Microsoft SenseCam

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SenseCam img 3367.jpg
Sensecam as typically worn, in comparison with its predecessor (Wearable Wireless Webcam) and its postdecessor (Memoto)

Microsoft's SenseCam is a lifelogging camera with fisheye lens and trigger sensors such as accelerometers, heat sensing and audio, invented by Lyndsay Williams, patent[1] granted in 2009. Usually worn around the neck, Sensecam is used for the MyLifeBits project, a lifetime storage database. Early developers were James Srinivasan and Trevor Taylor.

Earlier work on neckworn sensor cameras with fisheye lenses was done by Steve Mann, and published in 2001.[2][3]

Microsoft Sensecam as well as Mann's earlier sensor cameras, and subsequent similar products like Autographer, Glogger and the Memoto, are all examples of Wearable Computing.[4]

Sensecam photo of King's College, Cambridge
SenseCam prototype circa 2003

Wearable neckworn cameras contribute to an easier way of collecting and indexing one’s daily experiences by unobtrusively taking photographs whenever the internal sensor is triggered by a change in temperature, movement, or lighting. The Sensecam[5] is also equipped with an accelerometer, which is used to trigger images and can also stabilise images so as to reduce blurriness. The camera is usually worn around the neck via a lanyard.

The photos represent almost every experience of its wearer's day. They are taken via a wide-angle lens in order to capture an image that is likely to contain most of what the wearer can see. The SenseCam uses a flash memory which has the means to store upwards of 2,000 photos per day as .jpg files, though more recent models with larger and faster memory cards mean a wearer typically stores up to 4,000 images per day. These files can then be uploaded and automatically viewed as a daily movie, which can be easily reviewed and indexed using a custom viewer application running on a PC. It is possible to replay the images from a single day in as little as a few minutes.[5] An alternative way of viewing images is to have a day's worth of data automatically segmented into 'events' and to use an event-based browser which can view each event (of 50, 100 or more individual SenseCam images) using a keyframe chosen as a representative of that event.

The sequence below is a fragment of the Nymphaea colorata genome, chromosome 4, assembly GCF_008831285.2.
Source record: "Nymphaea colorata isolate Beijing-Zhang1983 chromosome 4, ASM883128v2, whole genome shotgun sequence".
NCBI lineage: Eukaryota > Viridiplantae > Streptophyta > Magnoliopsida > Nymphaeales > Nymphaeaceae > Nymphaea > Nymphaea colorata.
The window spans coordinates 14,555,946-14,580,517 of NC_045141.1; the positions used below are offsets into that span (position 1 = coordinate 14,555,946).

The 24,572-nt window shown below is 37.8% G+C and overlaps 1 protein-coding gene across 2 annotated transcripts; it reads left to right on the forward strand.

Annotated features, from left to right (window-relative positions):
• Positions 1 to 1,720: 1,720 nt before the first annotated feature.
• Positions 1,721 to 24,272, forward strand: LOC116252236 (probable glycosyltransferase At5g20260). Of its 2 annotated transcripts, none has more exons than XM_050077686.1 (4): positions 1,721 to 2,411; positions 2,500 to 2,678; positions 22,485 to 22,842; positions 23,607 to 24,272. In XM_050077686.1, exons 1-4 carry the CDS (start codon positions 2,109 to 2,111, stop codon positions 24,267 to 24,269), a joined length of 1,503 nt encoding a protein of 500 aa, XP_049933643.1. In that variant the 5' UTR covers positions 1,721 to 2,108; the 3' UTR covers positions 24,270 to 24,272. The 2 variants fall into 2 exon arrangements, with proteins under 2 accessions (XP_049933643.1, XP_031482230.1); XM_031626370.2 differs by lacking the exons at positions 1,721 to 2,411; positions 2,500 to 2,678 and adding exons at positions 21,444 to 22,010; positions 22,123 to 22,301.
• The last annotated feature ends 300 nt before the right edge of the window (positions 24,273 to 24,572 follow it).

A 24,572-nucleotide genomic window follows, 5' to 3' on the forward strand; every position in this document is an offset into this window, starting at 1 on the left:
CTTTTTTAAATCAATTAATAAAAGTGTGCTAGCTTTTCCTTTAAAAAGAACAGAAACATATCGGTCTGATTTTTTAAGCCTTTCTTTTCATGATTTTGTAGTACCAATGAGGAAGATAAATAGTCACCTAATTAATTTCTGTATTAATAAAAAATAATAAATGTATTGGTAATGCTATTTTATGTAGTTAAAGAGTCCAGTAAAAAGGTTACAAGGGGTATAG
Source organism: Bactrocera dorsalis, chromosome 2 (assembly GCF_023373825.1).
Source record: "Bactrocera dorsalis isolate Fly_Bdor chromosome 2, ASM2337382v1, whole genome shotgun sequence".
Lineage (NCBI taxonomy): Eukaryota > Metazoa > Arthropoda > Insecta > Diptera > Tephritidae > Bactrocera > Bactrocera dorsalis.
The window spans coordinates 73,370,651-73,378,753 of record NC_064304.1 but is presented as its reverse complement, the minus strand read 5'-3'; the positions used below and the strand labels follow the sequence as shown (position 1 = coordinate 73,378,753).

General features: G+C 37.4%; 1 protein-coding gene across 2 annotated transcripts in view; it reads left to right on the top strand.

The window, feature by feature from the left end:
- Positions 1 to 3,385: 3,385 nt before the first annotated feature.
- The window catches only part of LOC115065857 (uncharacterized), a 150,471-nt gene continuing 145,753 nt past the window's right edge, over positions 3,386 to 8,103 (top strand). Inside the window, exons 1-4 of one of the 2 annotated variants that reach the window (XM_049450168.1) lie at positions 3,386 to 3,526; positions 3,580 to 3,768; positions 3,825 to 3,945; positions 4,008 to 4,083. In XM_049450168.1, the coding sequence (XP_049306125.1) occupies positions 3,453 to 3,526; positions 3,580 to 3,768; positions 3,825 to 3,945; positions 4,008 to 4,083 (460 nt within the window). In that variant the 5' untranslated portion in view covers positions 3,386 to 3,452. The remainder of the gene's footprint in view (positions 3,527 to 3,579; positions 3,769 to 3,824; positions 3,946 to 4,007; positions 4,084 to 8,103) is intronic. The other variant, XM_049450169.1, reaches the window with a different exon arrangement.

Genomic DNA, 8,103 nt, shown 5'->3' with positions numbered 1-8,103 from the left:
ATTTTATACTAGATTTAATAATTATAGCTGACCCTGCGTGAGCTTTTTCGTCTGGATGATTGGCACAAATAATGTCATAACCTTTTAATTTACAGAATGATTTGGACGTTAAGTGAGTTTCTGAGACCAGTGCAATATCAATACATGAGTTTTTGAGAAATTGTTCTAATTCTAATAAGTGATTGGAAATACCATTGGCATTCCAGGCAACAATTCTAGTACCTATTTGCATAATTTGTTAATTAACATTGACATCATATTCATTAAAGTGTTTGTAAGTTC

SenseCams have mostly been used in medical applications, particularly to aid those with poor memory as a result of disease or brain trauma. Several studies have been published showing how reviewing one's SenseCam images can lead to what Martin A. Conway, a memory researcher from the University of Leeds, calls "Proustian moments",[6] characterised as floods of recalled details of some event in the past. SenseCams have also been used in lifelogging, and one researcher at Dublin City University, Ireland, has been wearing a SenseCam for most of his waking hours, since 2006, and has generated over 13 million SenseCam images of his life.[7]

In October 2009, SenseCam technology was adopted by Vicon Revue and is now available as a product.[8]

There is a wiki dedicated to SenseCam technical issues, software, news, and various research activities and publications about, and using, SenseCam.[9]

Projections[edit]

SenseCam img 3366.jpg

Microsoft Research has contributed a device that will aid lifebloggers among several other potential users. SenseCam was first developed to help people with memory loss, but the camera is currently being tested to aid those suffering from serious cognitive memory loss. The SenseCam produces images which are very similar to one's memory, particularly episodic memory, which is usually in the form of visual imagery.[10] By reviewing the day's filmstrip, patients suffering from Alzheimer's, amnesia, and other memory impairments found it much easier to retrieve lost memories.

Microsoft Research has also tested internal audio level detection and audio recording for the SenseCam, although there are no plans to build these into the research prototypes at the moment. The research team is also exploring the potential of including sensors that will monitor the wearer's heart-rate, body temperature, and other physiological changes along with an electrocardiogram recorder when capturing pictures.

Other possible applications include using the camera's records for ethnographic studies in social phenomena, monitoring food intake, and assessing an environment's accessibility for the handicapped.[11]

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